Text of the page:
Crime and Punishment in Elizabethan England

This is some more from a German physician’s journal, Thomas Platter’s Travels in England 1599

Especially every quarter when the law courts sit in London and they throng from all parts of England for the terms … to litigate in numerous maters which have occurred in the interim, for everything is saved up till that time; then there is a slaughtering and a hanging, and from all the prisons (of which there are several scattered about the town where they ask alms of he passers by, and sometimes they collect so much by their begging that they can purchase their freedom) people are taken and tried; when the trial is over, those condemned to the rope are placed on a cart, each one with a rope about his neck, and the hangman drives with them out of the town to the gallows, called Tyburn, almost an hour from the city, there he fastens them up one after another by the rope and drives the cart off under the gallows which is not very high off the ground; then the criminals’ friends come and draw them down by their feet, that they may die the sooner. They are then taken down from the gallows and buried in the neighbouring cemetery, where stands a house haunted by such monsters that no one can live in it, and I myself saw it.Rarely does a law day in London in all the 4 sessions pass without some 20 to 30 persons – both men and women – being gibbetted.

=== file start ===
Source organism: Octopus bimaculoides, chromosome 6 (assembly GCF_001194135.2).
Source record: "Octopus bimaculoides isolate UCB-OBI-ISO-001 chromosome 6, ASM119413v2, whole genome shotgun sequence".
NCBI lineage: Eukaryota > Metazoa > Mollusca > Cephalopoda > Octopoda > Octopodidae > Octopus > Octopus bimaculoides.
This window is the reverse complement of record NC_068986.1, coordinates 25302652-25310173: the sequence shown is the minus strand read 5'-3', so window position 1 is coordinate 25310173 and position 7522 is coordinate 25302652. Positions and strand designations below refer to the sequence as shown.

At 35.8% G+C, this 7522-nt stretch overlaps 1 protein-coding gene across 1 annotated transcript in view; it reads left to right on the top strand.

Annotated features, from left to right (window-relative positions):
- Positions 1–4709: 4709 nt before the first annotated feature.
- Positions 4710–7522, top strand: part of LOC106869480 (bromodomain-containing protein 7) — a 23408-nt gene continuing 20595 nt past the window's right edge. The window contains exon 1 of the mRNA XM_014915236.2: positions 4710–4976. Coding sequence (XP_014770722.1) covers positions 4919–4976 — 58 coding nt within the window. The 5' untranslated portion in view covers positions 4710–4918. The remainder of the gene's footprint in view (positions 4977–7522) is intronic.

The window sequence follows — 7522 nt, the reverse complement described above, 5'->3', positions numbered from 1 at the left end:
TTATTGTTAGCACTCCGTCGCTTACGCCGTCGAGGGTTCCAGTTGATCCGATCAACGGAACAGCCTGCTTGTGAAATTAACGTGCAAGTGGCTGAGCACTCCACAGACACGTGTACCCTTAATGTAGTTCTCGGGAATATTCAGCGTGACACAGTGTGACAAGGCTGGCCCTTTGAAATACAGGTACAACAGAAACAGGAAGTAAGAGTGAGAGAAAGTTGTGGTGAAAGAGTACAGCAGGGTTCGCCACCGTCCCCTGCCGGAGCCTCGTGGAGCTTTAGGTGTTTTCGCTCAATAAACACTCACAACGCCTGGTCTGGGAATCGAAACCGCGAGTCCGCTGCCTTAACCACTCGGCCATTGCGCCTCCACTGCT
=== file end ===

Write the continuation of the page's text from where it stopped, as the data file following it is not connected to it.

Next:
And since the city is very large, open and populous, watch is kept every night in all the streets, so that misdemeanour shall be punished. Good order is also kept in the city in the matter of prostitution, for which special commissions are set up, and when they meet with a case, they punish the man with imprisonment and fine. The woman is taken to Bridewell, the king’s palace, situated near the river, where the executioner scourges her naked before the populace. And through a close watch is kept on them, great swarms of these women haunt the town in the taverns and playhouses.

I am intrigued by this apparent surplus of women in the capital. Were men already in short supply from the wars and maritime disasters, or was this a particular problem with the capital?

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